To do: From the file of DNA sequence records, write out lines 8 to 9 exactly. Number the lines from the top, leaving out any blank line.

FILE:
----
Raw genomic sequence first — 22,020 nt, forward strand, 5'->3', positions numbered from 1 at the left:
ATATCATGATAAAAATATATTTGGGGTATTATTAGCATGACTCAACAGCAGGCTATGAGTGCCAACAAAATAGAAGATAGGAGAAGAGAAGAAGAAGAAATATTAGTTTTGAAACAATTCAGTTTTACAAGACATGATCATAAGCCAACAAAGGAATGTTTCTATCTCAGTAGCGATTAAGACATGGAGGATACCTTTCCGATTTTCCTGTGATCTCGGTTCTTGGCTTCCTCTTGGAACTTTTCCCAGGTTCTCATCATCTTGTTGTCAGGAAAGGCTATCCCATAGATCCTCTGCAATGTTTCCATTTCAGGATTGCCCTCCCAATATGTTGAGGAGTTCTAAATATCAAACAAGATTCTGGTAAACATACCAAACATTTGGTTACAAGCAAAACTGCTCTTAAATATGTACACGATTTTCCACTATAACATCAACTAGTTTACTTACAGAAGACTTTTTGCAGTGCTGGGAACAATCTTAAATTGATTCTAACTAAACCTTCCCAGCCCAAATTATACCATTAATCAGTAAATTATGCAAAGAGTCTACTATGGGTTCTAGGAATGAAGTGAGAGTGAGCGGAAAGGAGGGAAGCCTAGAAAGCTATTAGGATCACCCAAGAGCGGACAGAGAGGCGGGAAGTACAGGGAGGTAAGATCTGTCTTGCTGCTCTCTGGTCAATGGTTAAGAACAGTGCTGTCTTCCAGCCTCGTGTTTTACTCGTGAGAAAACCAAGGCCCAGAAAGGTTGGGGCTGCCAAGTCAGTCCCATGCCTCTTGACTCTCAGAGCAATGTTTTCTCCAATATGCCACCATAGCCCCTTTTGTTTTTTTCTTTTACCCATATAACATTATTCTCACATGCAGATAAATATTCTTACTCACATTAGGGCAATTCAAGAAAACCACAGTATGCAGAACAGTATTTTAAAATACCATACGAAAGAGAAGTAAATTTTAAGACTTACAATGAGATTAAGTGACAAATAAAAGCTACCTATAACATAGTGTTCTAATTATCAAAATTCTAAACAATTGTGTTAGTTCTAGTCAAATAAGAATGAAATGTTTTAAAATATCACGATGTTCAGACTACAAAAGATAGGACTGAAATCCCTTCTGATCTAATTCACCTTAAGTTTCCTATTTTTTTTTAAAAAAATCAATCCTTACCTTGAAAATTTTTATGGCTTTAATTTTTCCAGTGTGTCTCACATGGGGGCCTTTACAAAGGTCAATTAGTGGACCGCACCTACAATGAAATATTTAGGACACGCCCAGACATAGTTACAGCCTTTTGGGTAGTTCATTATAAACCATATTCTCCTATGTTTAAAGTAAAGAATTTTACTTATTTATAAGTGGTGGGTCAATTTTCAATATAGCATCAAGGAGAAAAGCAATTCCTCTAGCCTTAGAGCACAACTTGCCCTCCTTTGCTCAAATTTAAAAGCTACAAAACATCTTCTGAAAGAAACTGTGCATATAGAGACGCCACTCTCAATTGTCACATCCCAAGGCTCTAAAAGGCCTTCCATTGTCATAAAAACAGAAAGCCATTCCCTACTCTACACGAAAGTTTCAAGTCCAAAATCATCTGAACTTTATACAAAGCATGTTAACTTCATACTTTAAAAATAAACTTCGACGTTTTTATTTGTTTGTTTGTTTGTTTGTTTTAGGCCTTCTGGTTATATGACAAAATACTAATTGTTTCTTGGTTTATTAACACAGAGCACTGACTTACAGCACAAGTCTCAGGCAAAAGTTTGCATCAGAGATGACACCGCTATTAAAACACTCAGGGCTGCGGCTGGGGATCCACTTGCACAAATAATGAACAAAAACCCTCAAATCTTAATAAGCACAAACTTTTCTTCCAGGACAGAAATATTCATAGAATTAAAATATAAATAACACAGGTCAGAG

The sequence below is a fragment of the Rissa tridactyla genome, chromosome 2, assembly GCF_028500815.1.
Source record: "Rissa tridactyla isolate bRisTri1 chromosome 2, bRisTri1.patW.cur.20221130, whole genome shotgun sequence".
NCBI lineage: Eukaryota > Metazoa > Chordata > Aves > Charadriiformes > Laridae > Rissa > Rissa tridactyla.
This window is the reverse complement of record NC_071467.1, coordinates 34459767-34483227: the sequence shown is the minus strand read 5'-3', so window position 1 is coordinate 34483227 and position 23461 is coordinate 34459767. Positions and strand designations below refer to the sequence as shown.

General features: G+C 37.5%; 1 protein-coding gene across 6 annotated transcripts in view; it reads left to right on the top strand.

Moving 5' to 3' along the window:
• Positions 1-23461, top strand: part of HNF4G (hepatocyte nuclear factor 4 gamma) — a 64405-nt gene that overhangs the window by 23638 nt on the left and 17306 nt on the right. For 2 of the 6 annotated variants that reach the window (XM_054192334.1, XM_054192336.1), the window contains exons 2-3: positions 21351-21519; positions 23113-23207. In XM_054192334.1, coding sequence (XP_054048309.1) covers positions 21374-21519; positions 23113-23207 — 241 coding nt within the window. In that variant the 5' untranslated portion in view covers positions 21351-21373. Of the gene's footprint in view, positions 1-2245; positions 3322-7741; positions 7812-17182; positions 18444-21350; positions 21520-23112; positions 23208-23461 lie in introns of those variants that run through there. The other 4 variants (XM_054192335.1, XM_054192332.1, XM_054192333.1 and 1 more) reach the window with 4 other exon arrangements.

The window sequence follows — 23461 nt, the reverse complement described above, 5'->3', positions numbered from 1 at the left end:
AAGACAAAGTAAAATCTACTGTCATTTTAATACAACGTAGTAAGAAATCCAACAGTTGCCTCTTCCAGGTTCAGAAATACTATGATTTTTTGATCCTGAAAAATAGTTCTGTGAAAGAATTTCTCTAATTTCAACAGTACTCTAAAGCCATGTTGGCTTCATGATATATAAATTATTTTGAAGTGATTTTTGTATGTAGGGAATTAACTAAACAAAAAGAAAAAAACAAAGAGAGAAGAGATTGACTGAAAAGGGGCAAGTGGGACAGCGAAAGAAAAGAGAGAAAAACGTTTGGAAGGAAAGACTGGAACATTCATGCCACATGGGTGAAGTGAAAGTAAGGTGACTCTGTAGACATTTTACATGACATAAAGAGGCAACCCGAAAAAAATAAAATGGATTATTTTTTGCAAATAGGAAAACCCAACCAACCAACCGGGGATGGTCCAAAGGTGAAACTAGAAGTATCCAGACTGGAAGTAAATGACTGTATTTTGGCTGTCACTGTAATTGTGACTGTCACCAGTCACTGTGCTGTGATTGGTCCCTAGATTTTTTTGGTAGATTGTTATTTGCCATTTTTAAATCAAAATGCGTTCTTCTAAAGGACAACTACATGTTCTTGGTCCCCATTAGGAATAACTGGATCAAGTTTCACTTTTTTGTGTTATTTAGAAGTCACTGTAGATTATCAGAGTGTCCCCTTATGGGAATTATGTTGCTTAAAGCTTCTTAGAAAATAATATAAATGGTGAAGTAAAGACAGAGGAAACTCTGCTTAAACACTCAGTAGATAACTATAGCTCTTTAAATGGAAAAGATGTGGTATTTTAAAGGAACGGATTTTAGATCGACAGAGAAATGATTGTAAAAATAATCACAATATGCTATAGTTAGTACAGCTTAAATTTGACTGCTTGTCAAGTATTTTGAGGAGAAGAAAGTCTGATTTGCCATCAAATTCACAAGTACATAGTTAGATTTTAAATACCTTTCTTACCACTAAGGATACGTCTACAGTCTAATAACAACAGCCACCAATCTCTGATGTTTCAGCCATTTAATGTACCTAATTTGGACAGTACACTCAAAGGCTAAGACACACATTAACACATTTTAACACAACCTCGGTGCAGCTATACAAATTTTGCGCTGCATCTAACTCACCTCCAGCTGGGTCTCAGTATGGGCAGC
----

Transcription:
Moving 5' to 3' along the window:
• Positions 1-23461, top strand: part of HNF4G (hepatocyte nuclear factor 4 gamma) — a 64405-nt gene that overhangs the window by 23638 nt on the left and 17306 nt on the right. For 2 of the 6 annotated variants that reach the window (XM_054192334.1, XM_054192336.1), the window contains exons 2-3: positions 21351-21519; positions 23113-23207. In XM_054192334.1, coding sequence (XP_054048309.1) covers positions 21374-21519; positions 23113-23207 — 241 coding nt within the window. In that variant the 5' untranslated portion in view covers positions 21351-21373. Of the gene's footprint in view, positions 1-2245; positions 3322-7741; positions 7812-17182; positions 18444-21350; positions 21520-23112; positions 23208-23461 lie in introns of those variants that run through there. The other 4 variants (XM_054192335.1, XM_054192332.1, XM_054192333.1 and 1 more) reach the window with 4 other exon arrangements.